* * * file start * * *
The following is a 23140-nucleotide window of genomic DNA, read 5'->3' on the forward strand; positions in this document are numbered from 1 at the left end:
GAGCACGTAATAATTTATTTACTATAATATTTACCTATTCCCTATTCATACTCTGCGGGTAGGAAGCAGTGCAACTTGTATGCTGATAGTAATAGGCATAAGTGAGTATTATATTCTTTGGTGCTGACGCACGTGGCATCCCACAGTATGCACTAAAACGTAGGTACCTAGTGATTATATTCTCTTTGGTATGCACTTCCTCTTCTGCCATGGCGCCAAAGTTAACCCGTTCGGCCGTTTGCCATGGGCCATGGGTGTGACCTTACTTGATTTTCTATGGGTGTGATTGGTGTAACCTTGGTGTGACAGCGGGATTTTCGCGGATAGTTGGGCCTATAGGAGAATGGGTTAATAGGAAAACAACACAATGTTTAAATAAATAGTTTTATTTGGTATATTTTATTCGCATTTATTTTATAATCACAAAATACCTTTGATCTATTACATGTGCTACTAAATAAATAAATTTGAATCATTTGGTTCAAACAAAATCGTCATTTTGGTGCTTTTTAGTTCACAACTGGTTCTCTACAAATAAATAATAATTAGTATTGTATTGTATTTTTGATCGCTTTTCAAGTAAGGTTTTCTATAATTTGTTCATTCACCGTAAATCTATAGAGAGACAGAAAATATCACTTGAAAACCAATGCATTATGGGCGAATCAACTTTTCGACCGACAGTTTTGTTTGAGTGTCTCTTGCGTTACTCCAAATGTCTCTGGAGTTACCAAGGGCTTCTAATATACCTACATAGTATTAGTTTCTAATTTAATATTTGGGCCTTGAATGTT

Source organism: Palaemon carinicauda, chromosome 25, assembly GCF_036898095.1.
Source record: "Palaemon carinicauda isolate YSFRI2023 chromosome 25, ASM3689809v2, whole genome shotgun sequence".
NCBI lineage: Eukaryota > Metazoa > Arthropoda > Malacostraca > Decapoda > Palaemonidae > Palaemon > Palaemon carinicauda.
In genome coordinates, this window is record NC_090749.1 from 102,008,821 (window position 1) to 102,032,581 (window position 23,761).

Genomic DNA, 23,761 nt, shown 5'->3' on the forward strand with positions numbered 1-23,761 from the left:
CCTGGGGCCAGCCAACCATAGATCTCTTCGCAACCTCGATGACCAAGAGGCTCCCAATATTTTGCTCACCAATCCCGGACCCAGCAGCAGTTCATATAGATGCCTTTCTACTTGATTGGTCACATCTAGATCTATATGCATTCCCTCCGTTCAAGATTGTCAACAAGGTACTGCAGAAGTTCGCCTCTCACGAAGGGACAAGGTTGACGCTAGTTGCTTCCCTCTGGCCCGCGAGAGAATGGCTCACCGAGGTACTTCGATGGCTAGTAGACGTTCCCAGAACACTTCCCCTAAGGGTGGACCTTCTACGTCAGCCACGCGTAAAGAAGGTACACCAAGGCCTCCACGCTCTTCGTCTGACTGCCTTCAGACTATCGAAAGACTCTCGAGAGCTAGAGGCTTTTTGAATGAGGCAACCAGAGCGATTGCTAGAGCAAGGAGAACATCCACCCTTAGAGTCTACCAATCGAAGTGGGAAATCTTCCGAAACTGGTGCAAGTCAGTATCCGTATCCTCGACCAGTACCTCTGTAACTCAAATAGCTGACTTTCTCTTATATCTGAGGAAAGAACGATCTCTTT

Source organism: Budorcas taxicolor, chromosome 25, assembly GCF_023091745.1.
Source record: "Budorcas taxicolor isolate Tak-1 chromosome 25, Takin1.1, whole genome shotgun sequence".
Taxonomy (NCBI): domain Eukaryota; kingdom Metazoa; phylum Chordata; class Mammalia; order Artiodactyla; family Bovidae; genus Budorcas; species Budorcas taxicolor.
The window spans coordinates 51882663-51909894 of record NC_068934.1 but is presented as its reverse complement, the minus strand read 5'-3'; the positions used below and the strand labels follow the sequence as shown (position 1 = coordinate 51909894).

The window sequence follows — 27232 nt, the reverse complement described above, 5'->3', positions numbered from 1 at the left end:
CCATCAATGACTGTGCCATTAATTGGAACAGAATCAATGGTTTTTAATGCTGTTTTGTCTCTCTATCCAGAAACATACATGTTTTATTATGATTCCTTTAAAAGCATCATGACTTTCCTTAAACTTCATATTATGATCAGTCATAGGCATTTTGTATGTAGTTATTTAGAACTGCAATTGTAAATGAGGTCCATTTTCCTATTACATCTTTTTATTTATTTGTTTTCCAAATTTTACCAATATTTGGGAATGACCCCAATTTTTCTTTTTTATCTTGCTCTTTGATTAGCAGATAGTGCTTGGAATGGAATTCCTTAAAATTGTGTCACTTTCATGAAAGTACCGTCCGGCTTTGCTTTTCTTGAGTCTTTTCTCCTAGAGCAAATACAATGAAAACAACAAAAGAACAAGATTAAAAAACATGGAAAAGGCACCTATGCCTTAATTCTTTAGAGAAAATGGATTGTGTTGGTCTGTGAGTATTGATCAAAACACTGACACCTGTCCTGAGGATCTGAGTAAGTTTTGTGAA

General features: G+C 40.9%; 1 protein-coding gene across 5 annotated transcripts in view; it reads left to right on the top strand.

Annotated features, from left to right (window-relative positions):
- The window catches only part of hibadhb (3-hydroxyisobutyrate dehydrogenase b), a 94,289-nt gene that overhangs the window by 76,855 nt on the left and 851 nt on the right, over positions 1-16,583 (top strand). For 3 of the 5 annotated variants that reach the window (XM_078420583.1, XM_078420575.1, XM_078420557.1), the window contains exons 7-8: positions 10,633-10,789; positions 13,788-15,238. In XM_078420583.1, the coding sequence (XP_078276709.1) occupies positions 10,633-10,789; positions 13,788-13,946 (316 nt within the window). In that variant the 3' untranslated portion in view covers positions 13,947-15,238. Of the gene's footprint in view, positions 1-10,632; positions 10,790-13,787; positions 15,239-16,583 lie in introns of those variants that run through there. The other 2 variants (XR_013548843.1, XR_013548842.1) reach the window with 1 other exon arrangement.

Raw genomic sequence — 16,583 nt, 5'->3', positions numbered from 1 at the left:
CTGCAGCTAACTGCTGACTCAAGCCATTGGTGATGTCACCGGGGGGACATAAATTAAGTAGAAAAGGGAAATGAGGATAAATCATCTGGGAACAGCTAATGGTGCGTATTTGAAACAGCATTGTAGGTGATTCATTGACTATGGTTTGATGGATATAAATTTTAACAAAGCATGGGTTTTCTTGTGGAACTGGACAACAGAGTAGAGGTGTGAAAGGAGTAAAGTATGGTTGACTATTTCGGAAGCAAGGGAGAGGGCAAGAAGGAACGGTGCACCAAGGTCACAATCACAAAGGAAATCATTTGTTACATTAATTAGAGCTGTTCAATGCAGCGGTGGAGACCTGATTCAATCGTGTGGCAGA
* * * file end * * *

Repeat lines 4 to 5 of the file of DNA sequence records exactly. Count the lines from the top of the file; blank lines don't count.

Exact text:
Source record: "Palaemon carinicauda isolate YSFRI2023 chromosome 25, ASM3689809v2, whole genome shotgun sequence".
NCBI lineage: Eukaryota > Metazoa > Arthropoda > Malacostraca > Decapoda > Palaemonidae > Palaemon > Palaemon carinicauda.